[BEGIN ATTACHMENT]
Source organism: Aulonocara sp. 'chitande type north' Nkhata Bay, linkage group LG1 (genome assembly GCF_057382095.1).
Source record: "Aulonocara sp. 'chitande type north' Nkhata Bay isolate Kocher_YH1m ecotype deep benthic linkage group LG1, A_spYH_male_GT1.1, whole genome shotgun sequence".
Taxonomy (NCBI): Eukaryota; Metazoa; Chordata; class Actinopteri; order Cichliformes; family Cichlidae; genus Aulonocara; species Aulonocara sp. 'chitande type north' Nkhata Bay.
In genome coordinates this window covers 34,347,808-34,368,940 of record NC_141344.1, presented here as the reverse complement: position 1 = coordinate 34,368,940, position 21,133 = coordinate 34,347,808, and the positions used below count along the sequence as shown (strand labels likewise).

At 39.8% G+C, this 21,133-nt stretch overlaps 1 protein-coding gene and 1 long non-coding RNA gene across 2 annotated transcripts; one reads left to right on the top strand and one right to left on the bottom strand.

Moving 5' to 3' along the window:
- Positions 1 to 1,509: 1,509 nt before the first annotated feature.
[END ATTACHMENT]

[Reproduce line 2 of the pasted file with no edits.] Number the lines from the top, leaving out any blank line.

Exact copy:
Source record: "Aulonocara sp. 'chitande type north' Nkhata Bay isolate Kocher_YH1m ecotype deep benthic linkage group LG1, A_spYH_male_GT1.1, whole genome shotgun sequence".